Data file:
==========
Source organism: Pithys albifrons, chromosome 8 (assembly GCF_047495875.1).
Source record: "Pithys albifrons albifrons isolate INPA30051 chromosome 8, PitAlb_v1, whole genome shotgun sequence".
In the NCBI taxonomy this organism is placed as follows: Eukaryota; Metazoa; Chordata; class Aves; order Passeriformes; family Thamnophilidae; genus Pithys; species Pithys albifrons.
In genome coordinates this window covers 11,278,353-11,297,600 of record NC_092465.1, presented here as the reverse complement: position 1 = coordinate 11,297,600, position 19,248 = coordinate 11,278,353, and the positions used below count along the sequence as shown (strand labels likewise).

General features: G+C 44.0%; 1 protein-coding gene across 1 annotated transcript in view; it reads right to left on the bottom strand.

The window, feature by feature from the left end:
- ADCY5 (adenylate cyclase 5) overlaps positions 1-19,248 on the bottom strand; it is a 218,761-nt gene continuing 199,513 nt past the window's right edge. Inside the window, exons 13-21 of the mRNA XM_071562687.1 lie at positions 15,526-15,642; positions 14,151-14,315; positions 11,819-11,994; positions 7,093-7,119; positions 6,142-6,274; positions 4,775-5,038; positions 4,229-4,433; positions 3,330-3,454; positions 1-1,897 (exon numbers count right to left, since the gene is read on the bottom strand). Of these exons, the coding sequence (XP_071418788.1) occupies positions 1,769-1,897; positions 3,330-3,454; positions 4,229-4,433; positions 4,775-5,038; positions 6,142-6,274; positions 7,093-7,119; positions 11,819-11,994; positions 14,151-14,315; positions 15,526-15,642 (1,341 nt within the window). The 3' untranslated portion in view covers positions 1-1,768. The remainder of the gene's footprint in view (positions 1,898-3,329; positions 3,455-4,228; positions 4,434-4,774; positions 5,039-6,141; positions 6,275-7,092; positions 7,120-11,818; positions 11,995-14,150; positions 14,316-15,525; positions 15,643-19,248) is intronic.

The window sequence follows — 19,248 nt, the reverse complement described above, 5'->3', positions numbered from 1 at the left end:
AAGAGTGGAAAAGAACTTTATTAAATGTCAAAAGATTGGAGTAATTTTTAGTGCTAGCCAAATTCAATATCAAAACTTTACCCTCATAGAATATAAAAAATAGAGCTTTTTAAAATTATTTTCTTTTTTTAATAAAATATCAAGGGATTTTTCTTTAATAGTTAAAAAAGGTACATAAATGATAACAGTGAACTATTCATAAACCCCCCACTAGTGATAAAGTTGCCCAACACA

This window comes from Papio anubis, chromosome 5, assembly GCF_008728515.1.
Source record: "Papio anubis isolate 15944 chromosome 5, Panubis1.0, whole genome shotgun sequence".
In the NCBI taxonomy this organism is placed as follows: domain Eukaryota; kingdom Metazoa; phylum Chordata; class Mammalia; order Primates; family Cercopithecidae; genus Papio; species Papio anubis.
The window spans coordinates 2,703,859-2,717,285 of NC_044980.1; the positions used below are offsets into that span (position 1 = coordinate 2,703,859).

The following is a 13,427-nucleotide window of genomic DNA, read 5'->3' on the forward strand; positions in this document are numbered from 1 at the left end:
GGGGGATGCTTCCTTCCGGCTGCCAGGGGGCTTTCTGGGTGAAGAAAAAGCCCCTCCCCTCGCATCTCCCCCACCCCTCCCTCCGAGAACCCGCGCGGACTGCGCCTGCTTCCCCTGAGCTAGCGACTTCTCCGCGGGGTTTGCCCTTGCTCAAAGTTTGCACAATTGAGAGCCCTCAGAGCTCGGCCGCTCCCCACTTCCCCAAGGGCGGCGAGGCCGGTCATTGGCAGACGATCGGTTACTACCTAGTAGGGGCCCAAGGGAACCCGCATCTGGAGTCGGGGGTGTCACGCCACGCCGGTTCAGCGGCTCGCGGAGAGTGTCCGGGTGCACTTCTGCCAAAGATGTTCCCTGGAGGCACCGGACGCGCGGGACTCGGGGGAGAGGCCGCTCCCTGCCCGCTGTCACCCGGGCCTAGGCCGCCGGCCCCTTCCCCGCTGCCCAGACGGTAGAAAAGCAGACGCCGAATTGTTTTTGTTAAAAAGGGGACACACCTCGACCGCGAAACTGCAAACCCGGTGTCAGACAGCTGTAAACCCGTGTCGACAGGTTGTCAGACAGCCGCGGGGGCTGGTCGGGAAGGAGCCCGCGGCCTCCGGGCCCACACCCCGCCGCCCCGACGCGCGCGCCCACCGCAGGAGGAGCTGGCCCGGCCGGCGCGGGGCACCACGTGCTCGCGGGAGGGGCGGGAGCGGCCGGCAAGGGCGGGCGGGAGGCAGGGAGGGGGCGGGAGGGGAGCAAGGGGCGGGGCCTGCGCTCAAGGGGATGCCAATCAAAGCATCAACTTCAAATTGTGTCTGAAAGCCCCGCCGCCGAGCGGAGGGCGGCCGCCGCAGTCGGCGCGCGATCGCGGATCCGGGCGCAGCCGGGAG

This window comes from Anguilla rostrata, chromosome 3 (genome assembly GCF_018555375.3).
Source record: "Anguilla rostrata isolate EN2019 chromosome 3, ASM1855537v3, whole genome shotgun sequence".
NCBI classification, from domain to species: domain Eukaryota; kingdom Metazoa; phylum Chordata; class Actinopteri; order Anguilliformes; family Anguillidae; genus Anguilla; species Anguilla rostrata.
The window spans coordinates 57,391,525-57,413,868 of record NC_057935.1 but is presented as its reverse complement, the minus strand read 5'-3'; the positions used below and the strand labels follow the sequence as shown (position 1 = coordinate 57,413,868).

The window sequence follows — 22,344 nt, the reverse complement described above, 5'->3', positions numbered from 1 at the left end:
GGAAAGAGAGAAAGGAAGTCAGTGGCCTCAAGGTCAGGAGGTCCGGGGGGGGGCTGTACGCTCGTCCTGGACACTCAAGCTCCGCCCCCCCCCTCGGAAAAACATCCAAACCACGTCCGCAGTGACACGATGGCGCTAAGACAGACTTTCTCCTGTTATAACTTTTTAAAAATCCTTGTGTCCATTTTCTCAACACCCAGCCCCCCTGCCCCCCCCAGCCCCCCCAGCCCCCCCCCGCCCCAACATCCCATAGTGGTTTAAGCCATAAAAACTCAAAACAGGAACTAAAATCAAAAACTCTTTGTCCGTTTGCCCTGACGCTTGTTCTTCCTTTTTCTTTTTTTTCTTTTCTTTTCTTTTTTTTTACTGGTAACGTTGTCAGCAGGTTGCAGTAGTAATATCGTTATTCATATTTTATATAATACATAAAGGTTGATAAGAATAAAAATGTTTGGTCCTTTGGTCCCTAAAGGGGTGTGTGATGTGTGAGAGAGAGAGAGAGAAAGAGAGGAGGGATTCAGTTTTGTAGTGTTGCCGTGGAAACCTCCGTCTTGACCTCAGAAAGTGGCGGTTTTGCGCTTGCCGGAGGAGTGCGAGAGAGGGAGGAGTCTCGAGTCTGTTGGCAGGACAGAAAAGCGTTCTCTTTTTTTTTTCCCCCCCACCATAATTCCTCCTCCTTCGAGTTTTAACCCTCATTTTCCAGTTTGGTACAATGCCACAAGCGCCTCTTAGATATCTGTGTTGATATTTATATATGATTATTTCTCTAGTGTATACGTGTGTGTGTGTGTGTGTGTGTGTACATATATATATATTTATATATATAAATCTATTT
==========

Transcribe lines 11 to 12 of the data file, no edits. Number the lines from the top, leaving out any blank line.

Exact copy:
Source record: "Papio anubis isolate 15944 chromosome 5, Panubis1.0, whole genome shotgun sequence".
In the NCBI taxonomy this organism is placed as follows: domain Eukaryota; kingdom Metazoa; phylum Chordata; class Mammalia; order Primates; family Cercopithecidae; genus Papio; species Papio anubis.